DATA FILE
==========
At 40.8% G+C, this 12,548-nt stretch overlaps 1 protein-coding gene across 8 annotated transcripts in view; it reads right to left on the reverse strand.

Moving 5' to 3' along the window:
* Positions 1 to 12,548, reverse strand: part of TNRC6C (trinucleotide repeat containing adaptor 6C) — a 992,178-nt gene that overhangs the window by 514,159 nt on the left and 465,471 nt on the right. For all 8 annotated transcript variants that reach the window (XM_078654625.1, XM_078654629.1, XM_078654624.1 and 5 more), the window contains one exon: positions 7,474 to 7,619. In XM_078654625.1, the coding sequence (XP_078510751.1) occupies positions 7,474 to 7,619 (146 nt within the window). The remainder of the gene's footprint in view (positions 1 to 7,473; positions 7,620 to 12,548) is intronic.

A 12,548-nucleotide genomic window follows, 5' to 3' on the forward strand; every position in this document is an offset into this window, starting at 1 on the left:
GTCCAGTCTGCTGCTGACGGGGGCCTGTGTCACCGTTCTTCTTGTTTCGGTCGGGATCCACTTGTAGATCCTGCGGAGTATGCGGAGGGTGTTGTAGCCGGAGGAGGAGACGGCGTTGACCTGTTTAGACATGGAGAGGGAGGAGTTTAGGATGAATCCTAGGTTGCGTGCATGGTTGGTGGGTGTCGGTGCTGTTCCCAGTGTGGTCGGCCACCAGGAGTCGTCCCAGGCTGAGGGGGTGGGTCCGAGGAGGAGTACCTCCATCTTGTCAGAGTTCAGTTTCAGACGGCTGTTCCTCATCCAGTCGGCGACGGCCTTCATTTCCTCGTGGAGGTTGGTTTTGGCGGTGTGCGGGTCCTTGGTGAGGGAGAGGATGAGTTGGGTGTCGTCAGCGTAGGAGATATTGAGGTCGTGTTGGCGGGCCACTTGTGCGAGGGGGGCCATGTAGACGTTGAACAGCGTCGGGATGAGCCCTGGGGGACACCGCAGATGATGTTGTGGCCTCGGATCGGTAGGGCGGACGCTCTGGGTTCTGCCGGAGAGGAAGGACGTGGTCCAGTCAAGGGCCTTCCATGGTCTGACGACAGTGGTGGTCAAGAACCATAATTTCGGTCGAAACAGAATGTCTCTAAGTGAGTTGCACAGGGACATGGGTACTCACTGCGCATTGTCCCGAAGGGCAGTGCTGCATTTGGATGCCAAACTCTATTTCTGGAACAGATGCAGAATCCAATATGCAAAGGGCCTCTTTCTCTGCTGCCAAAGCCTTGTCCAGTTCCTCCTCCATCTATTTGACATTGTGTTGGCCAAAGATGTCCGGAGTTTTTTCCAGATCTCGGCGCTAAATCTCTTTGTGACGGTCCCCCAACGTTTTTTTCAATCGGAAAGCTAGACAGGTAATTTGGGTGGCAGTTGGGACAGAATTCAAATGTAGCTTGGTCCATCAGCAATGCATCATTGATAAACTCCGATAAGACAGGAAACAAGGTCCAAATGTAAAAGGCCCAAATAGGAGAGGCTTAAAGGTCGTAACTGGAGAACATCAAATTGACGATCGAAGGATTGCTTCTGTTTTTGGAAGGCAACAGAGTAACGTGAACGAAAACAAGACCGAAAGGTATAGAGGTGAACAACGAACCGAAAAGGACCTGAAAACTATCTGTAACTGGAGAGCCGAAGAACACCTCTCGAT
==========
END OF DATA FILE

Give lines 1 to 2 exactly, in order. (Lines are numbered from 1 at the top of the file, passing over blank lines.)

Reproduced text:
At 40.8% G+C, this 12,548-nt stretch overlaps 1 protein-coding gene across 8 annotated transcripts in view; it reads right to left on the reverse strand.

Moving 5' to 3' along the window: